WASHINGTON — Republican presidential candidate Fred Thompson on Friday proposed to stabilize Social Security's long-term finances by greatly reducing the benefits to be paid out over time, even to low-wage workers, and creating voluntary retirement investment accounts so that individuals could try to make up the difference.
Thompson said his plan has a sort of tough-love message that Americans need to hear when it comes to getting entitlement spending under control: "There are no free lunches for anybody in this."
He cited projections that the Social Security Trust Fund will run out of money by 2041 and said he doesn't favor raising taxes to sustain the current benefits formula.
He also challenged his rivals for the Republican nomination to put forth competing proposals.
However, Thompson acknowledged that with Democrats in charge of Congress and partisan differences as high as they are now, "we couldn't do it under present circumstances."
Under his proposal, Americans born in 1950 or earlier wouldn't be affected.
Younger workers who agreed to pay 2 percent of their pre-tax wages into a voluntary account to invest in stocks and bonds would be rewarded with a federal investment match — $2.50 for every dollar contributed up to a certain amount, then 50 cents on the dollar. The money for the match would come from Social Security funds.
That could translate conservatively to $280,000 for a 22-year-old earning $40,000 who works to age 67.
But those who chose to opt out of the "add-on" accounts would face a harsh reality if they intended to rely on Social Security benefits alone in their retirement years.
Thompson would change the formula for calculating benefits, indexing them to prices, which rise more slowly than wages. Under that change, by 2075 benefits might be reduced on average by 46 percent compared with benefits under the current formula, according to an analysis by the liberal Center on Budget and Policy Priorities.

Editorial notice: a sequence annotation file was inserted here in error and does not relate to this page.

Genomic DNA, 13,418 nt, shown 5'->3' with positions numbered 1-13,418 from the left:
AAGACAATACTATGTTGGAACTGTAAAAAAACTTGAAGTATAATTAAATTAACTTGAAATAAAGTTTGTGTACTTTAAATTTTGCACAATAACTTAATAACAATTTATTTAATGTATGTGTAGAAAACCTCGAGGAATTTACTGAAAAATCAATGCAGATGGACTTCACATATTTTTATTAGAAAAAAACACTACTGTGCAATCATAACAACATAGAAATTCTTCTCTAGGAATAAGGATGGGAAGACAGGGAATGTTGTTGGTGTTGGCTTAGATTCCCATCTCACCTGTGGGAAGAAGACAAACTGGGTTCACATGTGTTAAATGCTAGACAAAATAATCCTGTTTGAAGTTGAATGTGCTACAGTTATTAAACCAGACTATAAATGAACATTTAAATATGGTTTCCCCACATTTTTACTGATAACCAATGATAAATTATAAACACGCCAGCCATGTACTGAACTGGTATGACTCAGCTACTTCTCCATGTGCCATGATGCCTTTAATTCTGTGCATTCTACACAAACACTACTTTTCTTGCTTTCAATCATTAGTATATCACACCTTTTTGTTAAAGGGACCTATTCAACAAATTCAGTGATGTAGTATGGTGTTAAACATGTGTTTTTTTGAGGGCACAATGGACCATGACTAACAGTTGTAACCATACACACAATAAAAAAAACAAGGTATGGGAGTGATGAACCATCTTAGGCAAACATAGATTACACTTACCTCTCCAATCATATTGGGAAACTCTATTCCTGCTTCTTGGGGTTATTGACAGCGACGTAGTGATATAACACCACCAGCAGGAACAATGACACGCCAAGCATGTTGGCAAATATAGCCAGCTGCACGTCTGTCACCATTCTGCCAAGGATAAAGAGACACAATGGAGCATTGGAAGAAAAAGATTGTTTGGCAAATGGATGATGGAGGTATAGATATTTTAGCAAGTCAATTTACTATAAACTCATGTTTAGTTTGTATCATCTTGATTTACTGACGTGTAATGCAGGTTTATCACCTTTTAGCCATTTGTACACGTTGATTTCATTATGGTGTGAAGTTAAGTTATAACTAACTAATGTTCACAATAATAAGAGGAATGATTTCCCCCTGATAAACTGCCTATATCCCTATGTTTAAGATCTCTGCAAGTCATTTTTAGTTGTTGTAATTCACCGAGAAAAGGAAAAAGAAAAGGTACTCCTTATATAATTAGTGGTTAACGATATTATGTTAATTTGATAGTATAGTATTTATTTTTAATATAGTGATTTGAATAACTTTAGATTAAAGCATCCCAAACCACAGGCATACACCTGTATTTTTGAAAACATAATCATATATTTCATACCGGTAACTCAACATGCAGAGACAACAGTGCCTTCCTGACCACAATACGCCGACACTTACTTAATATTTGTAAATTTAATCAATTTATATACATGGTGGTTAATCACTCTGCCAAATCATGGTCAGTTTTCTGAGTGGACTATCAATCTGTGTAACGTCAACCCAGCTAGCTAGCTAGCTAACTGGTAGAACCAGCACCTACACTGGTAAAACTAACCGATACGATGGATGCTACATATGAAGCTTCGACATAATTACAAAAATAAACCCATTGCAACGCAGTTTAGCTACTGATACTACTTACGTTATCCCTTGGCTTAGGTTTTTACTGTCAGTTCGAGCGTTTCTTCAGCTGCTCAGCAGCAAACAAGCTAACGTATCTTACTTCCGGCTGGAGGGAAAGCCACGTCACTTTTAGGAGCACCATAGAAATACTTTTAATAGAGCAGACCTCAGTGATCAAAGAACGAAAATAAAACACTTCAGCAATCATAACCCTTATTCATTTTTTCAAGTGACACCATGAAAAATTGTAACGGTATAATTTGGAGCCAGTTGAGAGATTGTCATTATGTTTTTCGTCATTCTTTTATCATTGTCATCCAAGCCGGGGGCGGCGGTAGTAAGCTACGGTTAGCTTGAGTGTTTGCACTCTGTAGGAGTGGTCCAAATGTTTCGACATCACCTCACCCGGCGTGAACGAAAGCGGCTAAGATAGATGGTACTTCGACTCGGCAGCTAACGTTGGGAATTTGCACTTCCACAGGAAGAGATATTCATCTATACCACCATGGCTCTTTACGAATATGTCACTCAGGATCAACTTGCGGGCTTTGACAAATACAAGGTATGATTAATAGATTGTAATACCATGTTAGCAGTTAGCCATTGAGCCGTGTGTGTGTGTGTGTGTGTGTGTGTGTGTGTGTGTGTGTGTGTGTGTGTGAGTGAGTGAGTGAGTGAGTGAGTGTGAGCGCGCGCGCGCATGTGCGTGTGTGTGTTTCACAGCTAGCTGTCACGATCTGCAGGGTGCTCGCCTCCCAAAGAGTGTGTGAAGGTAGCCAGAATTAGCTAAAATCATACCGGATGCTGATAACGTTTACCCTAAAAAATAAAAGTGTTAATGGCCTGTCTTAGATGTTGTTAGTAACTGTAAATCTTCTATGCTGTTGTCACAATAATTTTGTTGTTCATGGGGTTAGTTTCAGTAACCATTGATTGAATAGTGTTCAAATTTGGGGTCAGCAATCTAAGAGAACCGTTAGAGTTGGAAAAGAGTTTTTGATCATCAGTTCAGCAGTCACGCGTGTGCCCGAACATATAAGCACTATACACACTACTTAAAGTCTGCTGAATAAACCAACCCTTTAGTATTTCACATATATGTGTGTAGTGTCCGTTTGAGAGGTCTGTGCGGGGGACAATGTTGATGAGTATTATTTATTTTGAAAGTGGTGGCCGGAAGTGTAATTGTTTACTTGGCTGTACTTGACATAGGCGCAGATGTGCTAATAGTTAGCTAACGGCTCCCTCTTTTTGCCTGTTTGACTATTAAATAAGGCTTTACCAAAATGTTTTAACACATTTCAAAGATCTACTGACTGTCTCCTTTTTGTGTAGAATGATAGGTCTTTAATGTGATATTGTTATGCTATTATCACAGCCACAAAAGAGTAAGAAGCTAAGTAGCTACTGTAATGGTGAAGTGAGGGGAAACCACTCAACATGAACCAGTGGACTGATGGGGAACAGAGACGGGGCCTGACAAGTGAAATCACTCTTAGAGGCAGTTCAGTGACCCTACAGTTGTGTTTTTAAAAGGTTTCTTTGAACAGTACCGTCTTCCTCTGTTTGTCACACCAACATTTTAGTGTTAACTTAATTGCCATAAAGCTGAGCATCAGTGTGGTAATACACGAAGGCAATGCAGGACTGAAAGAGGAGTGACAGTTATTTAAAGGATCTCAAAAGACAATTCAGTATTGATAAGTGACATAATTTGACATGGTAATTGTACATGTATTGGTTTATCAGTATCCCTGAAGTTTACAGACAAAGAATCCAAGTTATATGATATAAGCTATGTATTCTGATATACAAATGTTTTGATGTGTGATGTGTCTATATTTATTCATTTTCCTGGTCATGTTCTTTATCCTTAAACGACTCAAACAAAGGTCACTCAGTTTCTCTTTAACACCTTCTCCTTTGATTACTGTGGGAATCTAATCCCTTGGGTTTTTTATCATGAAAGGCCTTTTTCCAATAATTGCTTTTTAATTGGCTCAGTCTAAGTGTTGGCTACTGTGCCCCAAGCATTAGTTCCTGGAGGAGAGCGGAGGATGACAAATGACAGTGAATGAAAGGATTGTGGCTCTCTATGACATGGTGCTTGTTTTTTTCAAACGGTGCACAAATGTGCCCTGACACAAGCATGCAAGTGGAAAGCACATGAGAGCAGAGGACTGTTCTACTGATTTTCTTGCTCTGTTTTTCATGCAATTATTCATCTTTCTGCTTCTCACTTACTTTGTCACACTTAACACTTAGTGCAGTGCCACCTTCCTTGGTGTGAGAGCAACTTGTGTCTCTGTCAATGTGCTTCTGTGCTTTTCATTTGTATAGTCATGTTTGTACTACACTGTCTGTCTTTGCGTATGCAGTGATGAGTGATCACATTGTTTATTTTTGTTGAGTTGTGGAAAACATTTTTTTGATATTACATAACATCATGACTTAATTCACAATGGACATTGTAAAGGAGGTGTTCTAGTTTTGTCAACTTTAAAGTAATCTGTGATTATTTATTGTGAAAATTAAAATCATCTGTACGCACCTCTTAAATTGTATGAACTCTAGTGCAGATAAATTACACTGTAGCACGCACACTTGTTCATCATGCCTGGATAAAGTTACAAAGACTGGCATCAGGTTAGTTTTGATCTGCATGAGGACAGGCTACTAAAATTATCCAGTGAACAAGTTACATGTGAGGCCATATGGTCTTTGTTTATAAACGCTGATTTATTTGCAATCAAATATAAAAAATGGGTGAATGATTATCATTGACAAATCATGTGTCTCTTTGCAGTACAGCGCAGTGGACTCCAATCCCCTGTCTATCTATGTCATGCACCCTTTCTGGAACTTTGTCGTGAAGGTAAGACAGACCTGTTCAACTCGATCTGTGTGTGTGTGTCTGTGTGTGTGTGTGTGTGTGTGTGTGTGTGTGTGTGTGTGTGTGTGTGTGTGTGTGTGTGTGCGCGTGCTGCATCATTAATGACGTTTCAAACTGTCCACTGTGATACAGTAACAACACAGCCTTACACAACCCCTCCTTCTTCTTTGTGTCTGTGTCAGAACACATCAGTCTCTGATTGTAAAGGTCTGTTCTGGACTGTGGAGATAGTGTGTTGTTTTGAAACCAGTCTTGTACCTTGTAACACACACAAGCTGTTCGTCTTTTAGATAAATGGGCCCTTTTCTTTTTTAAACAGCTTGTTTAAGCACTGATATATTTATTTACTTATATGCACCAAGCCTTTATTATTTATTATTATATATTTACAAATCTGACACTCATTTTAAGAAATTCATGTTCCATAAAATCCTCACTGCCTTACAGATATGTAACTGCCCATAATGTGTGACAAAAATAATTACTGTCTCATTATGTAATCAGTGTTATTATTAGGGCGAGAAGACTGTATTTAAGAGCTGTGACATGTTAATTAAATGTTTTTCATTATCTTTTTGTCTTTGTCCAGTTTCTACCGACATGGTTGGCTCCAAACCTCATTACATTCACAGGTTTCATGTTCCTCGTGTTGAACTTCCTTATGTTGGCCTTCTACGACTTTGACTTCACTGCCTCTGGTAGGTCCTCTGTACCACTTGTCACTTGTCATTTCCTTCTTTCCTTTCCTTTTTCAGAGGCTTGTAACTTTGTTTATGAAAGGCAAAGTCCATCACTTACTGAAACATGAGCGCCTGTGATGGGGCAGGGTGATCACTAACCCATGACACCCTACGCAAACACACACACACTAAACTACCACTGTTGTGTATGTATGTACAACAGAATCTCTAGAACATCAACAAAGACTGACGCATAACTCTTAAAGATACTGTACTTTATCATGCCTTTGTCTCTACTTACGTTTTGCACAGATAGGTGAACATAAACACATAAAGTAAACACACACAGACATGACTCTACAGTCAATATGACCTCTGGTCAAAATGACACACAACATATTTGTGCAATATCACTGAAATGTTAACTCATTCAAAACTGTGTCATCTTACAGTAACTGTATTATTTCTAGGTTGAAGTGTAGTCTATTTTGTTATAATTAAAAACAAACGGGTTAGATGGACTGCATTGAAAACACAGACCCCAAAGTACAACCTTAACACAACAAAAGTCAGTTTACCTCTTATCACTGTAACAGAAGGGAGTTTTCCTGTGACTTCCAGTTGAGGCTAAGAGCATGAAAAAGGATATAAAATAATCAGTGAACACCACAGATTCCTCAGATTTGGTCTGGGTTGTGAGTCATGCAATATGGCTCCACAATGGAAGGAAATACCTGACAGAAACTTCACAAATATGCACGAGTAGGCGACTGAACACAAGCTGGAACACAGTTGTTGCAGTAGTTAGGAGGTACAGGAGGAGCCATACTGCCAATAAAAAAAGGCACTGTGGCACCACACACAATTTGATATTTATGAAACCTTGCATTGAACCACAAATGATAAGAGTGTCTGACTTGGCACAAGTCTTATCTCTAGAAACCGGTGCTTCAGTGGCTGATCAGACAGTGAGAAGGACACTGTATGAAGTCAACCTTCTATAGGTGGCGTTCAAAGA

Thompson's proposal differs in two ways from President Bush's failed 2005 effort to create private accounts. The president envisioned the accounts as "carve-outs" from — or substitutes for — the existing Social Security program, while Thompson's would be add-ons to it.
Bush, however, was open to exempting low-wage earners from indexing changes because they rely most on benefits. Thompson's plan would change benefit calculations for workers of all incomes. He acknowledged it "might be more difficult for others to participate" but said it's "what's best for the country."
Jason Furman, a senior fellow and Social Security expert at the center-left Brookings Institution, said the biggest risk in Thompson's plan is workers opting out of the voluntary retirement contributions either because feel they can't afford it or because they don't understand how much smaller their benefits will be.
"This shows that if you're completely unwilling to bring new revenue into Social Security, you end up necessarily with very large and unpalatable benefit reductions," Furman said.